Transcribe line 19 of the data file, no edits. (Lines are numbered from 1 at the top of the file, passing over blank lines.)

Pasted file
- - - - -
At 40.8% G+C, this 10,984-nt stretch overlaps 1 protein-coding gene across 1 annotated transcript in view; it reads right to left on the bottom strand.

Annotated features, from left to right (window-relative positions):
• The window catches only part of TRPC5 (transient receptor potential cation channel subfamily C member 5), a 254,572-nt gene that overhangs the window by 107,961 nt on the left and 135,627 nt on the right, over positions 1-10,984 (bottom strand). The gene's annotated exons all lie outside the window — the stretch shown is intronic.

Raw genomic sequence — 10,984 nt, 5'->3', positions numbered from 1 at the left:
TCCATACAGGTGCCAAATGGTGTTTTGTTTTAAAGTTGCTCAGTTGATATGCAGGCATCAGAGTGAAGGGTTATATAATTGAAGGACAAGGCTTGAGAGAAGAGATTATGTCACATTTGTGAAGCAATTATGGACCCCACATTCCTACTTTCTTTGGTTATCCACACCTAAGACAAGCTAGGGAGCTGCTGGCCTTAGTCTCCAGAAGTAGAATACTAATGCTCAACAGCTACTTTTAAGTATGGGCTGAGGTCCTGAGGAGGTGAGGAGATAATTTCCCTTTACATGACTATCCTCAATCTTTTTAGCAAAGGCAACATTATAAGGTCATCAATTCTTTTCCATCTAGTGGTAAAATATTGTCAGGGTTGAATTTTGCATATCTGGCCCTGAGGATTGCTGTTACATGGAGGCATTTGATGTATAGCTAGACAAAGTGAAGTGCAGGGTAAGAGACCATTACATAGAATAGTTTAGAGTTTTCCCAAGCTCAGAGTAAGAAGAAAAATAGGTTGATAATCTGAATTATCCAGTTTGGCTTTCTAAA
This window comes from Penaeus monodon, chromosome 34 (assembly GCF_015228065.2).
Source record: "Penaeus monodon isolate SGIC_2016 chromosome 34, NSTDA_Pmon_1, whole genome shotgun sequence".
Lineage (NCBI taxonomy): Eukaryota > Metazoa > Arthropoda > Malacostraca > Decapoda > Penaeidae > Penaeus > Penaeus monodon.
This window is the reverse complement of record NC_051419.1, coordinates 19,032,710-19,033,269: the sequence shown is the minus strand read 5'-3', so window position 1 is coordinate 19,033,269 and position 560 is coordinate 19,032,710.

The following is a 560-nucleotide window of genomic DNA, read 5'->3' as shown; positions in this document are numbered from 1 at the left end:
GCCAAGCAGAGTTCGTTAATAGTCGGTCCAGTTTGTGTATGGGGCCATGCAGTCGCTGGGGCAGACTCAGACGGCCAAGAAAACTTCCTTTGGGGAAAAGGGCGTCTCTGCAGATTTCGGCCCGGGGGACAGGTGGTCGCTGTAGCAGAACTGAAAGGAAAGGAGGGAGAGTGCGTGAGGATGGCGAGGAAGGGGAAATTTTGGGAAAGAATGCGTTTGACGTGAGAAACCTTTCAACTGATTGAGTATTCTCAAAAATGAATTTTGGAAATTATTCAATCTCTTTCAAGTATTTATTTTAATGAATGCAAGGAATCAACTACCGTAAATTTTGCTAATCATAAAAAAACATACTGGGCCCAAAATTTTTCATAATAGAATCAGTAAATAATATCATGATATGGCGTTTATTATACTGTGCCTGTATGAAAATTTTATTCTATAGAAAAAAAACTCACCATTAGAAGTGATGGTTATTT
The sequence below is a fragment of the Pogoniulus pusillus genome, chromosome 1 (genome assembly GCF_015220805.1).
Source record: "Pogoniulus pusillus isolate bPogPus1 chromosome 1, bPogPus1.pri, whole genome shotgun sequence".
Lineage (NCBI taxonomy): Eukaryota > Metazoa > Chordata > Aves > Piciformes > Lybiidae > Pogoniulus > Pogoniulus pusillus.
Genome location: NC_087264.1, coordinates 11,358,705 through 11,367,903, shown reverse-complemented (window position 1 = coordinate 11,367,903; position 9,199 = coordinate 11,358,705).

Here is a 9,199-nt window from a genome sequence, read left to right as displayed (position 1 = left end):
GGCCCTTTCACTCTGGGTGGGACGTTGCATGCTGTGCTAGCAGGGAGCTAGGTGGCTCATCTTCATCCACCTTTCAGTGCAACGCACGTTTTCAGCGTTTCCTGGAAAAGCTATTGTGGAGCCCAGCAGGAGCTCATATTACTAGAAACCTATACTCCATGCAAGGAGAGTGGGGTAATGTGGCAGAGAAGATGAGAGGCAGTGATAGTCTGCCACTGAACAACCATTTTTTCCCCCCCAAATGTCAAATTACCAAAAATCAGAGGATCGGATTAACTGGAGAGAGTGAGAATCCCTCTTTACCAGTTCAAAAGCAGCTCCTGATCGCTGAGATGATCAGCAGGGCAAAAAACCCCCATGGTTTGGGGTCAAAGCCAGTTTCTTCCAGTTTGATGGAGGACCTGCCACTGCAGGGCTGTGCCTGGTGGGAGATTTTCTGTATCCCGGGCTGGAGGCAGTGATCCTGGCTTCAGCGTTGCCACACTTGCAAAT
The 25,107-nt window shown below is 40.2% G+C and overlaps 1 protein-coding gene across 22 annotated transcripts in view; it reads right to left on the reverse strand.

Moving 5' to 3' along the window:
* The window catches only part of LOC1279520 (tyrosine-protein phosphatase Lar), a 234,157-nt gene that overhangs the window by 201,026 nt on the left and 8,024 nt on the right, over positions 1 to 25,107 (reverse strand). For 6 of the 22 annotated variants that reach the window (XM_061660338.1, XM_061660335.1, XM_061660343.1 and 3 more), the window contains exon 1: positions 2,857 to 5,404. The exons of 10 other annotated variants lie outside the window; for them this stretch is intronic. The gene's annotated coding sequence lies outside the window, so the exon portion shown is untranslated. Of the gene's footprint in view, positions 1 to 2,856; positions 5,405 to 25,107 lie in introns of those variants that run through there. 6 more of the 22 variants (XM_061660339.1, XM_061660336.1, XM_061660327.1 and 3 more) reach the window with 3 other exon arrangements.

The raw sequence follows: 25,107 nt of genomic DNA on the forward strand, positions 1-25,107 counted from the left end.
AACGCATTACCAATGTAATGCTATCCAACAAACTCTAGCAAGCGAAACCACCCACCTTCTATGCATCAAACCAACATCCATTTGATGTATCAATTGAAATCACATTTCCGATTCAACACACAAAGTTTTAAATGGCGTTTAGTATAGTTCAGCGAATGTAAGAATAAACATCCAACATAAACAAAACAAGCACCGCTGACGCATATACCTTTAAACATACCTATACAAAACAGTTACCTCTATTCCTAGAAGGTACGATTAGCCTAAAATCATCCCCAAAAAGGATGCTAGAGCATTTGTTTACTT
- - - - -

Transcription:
Moving 5' to 3' along the window: